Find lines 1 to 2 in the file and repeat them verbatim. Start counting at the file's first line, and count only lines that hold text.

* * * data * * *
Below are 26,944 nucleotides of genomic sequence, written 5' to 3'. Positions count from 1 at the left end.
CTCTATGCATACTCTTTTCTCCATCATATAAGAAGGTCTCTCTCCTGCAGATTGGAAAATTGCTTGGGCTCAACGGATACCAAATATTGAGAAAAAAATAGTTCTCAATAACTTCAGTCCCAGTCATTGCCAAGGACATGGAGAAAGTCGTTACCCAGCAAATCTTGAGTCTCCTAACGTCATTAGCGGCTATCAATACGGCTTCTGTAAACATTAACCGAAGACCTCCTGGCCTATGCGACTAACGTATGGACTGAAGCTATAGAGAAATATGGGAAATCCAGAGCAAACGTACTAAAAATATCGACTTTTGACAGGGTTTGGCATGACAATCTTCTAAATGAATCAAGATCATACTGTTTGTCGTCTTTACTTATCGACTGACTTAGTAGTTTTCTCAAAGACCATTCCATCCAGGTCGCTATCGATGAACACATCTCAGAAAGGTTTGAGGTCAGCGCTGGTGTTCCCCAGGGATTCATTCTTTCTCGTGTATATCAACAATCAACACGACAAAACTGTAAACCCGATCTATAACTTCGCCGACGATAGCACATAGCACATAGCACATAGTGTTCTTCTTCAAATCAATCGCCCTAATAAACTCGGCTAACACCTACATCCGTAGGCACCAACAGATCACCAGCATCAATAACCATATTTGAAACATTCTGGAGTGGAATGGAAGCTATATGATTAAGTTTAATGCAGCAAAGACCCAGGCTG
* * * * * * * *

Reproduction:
Below are 26,944 nucleotides of genomic sequence, written 5' to 3'. Positions count from 1 at the left end.
CTCTATGCATACTCTTTTCTCCATCATATAAGAAGGTCTCTCTCCTGCAGATTGGAAAATTGCTTGGGCTCAACGGATACCAAATATTGAGAAAAAAATAGTTCTCAATAACTTCAGTCCCAGTCATTGCCAAGGACATGGAGAAAGTCGTTACCCAGCAAATCTTGAGTCTCCTAACGTCATTAGCGGCTATCAATACGGCTTCTGTAAACATTAACCGAAGACCTCCTGGCCTATGCGACTAACGTATGGACTGAAGCTATAGAGAAATATGGGAAATCCAGAGCAAACGTACTAAAAATATCGACTTTTGACAGGGTTTGGCATGACAATCTTCTAAATGAATCAAGATCATACTGTTTGTCGTCTTTACTTATCGACTGACTTAGTAGTTTTCTCAAAGACCATTCCATCCAGGTCGCTATCGATGAACACATCTCAGAAAGGTTTGAGGTCAGCGCTGGTGTTCCCCAGGGATTCATTCTTTCTCGTGTATATCAACAATCAACACGACAAAACTGTAAACCCGATCTATAACTTCGCCGACGATAGCACATAGCACATAGCACATAGTGTTCTTCTTCAAATCAATCGCCCTAATAAACTCGGCTAACACCTACATCCGTAGGCACCAACAGATCACCAGCATCAATAACCATATTTGAAACATTCTGGAGTGGAATGGAAGCTATATGATTAAGTTTAATGCAGCAAAGACCCAGGCTG